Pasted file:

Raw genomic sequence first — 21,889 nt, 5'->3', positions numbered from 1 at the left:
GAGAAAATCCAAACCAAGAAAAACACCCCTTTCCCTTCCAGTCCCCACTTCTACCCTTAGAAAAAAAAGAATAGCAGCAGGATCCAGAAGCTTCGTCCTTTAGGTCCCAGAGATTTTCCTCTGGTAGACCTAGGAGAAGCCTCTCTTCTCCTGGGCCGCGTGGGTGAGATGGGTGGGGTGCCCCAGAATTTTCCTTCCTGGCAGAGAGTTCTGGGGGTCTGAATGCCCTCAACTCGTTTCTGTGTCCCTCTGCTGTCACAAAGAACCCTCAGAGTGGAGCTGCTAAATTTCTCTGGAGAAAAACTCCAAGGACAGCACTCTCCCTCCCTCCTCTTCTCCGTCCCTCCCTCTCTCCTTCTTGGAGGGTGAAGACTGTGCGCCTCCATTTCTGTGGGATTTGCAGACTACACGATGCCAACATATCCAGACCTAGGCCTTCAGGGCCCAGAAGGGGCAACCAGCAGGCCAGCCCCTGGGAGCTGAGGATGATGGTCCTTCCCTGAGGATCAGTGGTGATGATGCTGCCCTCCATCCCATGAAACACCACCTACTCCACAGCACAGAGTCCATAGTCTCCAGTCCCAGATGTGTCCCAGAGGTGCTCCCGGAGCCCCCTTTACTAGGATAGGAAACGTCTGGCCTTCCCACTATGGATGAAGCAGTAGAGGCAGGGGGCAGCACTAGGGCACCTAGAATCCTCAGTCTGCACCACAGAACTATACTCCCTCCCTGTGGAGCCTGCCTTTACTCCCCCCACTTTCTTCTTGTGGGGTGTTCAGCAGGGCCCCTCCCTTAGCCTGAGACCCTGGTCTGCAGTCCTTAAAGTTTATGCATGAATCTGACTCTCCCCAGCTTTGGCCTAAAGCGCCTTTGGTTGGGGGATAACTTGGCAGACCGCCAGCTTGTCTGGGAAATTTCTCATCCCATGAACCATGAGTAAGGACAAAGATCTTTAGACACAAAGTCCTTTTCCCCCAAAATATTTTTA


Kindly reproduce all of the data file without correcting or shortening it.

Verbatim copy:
Raw genomic sequence first — 21,889 nt, 5'->3', positions numbered from 1 at the left:
GAGAAAATCCAAACCAAGAAAAACACCCCTTTCCCTTCCAGTCCCCACTTCTACCCTTAGAAAAAAAAGAATAGCAGCAGGATCCAGAAGCTTCGTCCTTTAGGTCCCAGAGATTTTCCTCTGGTAGACCTAGGAGAAGCCTCTCTTCTCCTGGGCCGCGTGGGTGAGATGGGTGGGGTGCCCCAGAATTTTCCTTCCTGGCAGAGAGTTCTGGGGGTCTGAATGCCCTCAACTCGTTTCTGTGTCCCTCTGCTGTCACAAAGAACCCTCAGAGTGGAGCTGCTAAATTTCTCTGGAGAAAAACTCCAAGGACAGCACTCTCCCTCCCTCCTCTTCTCCGTCCCTCCCTCTCTCCTTCTTGGAGGGTGAAGACTGTGCGCCTCCATTTCTGTGGGATTTGCAGACTACACGATGCCAACATATCCAGACCTAGGCCTTCAGGGCCCAGAAGGGGCAACCAGCAGGCCAGCCCCTGGGAGCTGAGGATGATGGTCCTTCCCTGAGGATCAGTGGTGATGATGCTGCCCTCCATCCCATGAAACACCACCTACTCCACAGCACAGAGTCCATAGTCTCCAGTCCCAGATGTGTCCCAGAGGTGCTCCCGGAGCCCCCTTTACTAGGATAGGAAACGTCTGGCCTTCCCACTATGGATGAAGCAGTAGAGGCAGGGGGCAGCACTAGGGCACCTAGAATCCTCAGTCTGCACCACAGAACTATACTCCCTCCCTGTGGAGCCTGCCTTTACTCCCCCCACTTTCTTCTTGTGGGGTGTTCAGCAGGGCCCCTCCCTTAGCCTGAGACCCTGGTCTGCAGTCCTTAAAGTTTATGCATGAATCTGACTCTCCCCAGCTTTGGCCTAAAGCGCCTTTGGTTGGGGGATAACTTGGCAGACCGCCAGCTTGTCTGGGAAATTTCTCATCCCATGAACCATGAGTAAGGACAAAGATCTTTAGACACAAAGTCCTTTTCCCCCAAAATATTTTTA